In the realm of data transportation, coaxial cables are quite common. Utilized by cable companies, internet providers, and telephone operators alike, coaxial cables allow for reliable and accurate transmission directly to homes, businesses, and other facilities for an ease of communication. While having been in use since the early 20th century, coaxial cables still serve many applications in the present as a result of their performance, low cost, and other advantageous properties. In this blog, we will discuss coaxial cables in more detail, allowing you to better understand their applications and common types.
In general, coaxial cables are defined as a cable that features an inner conductor that is encapsulated by an insulating layer. For increased protection, conductive shielding and an insulating outer jacket are also used. The central conductor is typically made of a copper-clad steel material, and the center conductor bond enhances moisture protection. For the dielectric of the cable, polyethylene is most common.
A standard coaxial cable may have upwards of four outer conductor layers, many of which are made from aluminum-polymer-aluminum tape. While the first layer is simply bonded to the dielectric core, the second and third layers are applied with tri-shield and quad-shield construction. The fourth outer conductor is a 34 or 36 AWG aluminum braid, and it is implemented with quad-shield construction to meet RF noise performance requirements. Alongside such components, coaxial cables also consist of a corrosion resistant protectant, UV stable outer jacket, and an integral messenger.
Depending on the application in question and the particular needs of a system, there are a number of common coaxial cable types that one may rely on. Hard line coaxial cables feature a central conductor made from copper, aluminum, silver, or steel, and they are often larger in diameter and support high-strength signal transmission applications. Depending on the cable, some hard line types will also feature pressurized nitrogen that allows for moisture intrusion and arcing to be mitigated.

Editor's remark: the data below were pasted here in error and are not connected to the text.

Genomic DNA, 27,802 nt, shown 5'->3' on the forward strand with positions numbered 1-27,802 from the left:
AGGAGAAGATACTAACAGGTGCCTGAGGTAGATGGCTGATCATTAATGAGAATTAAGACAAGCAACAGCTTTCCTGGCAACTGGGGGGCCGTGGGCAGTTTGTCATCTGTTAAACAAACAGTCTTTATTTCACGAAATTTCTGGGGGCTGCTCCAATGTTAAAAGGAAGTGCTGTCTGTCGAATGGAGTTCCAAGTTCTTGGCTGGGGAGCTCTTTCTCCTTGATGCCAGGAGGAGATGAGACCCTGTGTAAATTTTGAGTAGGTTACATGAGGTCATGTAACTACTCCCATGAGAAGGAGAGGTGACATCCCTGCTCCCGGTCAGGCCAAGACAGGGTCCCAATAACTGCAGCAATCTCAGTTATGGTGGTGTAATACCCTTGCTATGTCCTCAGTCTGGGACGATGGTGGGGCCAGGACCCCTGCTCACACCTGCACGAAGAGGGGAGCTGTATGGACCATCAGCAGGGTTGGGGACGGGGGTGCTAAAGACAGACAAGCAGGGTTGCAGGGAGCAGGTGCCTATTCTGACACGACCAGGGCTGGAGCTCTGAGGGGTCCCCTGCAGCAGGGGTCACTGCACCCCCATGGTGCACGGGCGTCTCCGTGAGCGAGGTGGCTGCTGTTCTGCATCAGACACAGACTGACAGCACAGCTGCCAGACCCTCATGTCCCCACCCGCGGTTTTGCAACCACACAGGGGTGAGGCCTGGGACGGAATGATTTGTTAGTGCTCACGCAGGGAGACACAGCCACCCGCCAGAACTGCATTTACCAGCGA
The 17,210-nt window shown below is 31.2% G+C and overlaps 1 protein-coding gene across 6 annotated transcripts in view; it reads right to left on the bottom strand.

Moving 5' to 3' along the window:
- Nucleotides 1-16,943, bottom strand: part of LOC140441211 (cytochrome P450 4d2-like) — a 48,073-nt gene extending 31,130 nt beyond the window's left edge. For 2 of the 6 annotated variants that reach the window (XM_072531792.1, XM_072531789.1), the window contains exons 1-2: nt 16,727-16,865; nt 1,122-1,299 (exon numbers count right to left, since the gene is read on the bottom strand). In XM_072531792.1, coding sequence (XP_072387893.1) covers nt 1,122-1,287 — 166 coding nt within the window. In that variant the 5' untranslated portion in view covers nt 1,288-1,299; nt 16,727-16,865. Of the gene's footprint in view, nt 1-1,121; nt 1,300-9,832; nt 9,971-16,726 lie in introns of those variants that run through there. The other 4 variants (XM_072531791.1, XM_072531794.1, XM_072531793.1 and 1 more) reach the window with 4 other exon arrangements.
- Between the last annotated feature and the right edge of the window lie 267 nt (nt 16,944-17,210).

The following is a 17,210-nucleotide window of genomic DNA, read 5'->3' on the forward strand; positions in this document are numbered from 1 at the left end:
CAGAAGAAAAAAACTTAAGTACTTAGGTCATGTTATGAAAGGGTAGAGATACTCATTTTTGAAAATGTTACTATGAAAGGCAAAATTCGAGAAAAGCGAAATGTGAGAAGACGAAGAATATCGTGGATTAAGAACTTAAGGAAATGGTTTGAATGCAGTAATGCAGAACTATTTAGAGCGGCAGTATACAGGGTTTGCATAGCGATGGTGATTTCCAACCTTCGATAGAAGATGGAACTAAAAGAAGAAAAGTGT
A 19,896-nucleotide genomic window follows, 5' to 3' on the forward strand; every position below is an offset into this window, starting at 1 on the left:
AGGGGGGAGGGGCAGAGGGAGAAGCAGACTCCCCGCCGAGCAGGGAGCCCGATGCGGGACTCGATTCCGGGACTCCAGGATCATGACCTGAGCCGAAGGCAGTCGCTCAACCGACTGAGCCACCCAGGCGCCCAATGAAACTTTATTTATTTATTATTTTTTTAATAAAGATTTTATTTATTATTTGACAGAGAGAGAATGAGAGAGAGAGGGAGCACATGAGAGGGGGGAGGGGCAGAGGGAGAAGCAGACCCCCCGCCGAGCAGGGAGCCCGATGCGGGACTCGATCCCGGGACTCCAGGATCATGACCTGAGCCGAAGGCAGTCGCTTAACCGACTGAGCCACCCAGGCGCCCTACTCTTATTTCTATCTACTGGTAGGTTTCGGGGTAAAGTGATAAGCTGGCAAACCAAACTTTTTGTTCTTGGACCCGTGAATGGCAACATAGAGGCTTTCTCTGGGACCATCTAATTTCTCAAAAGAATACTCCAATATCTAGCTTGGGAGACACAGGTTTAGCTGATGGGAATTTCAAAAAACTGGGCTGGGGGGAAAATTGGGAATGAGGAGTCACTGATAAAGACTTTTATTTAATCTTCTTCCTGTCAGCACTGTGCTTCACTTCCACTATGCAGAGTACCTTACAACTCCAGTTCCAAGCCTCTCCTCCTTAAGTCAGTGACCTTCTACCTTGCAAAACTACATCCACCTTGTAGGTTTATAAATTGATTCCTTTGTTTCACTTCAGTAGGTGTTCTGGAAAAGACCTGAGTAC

Flexible coaxial cables are capable of flexing as necessary, allowing them to accommodate the particular dimensions and requirements of a given application. To maintain flexibility, the metallic inner conductor is encapsulated within a flexible polymer, and the outer jacket serves to increase environmental protection. When increased flexibility is needed, the metal core can be replaced with a stranded wire, while the dielectric is replaced with a polyethylene dielectric.
With a semi-rigid coaxial cable kit, the dielectric is PTFE while the outer sheath is made of solid copper. With the copper shield, a semi-rigid coaxial cable assembly will be capable of performing with high shielding and increased high frequency performance. Once the initial forming is completed, the coaxial cable does not need to be reformed or flexed.
Formable coaxial cables are a bit more flexible as compared to the semi-rigid variation, and they utilize a flexible metal sheath in lieu of the rigid copper outer sheath. As such, the coaxial cable wire can be formed as required without the use of any tools or specialized equipment. In some instances, a formable coaxial cable assembly may be used to determine the particular design layout of an application before being replaced with semi-rigid cabling.
Rigid coaxial cables, also known as rigid line cables, are those that feature concentrically mounted copper tubes for data transfer. When purchasing such cables, flanged straight sections of a given length can be procured. In order to change directions of the cabling, connectors or couplings are used alongside angled elbows.
The final major types of coaxial cables are the twinaxial and triaxial variations, the former featuring two central conductors while the latter has an additional copper braid. With a twinaxial cable, minimal cable loss, low-frequency noise reduction, and enhanced ground loop and capacitive field protection is achieved. With a triaxial cable, on the other hand, all ground loop currents and capacitive field noise is sent away from the conductor with the use of the additional copper braid.
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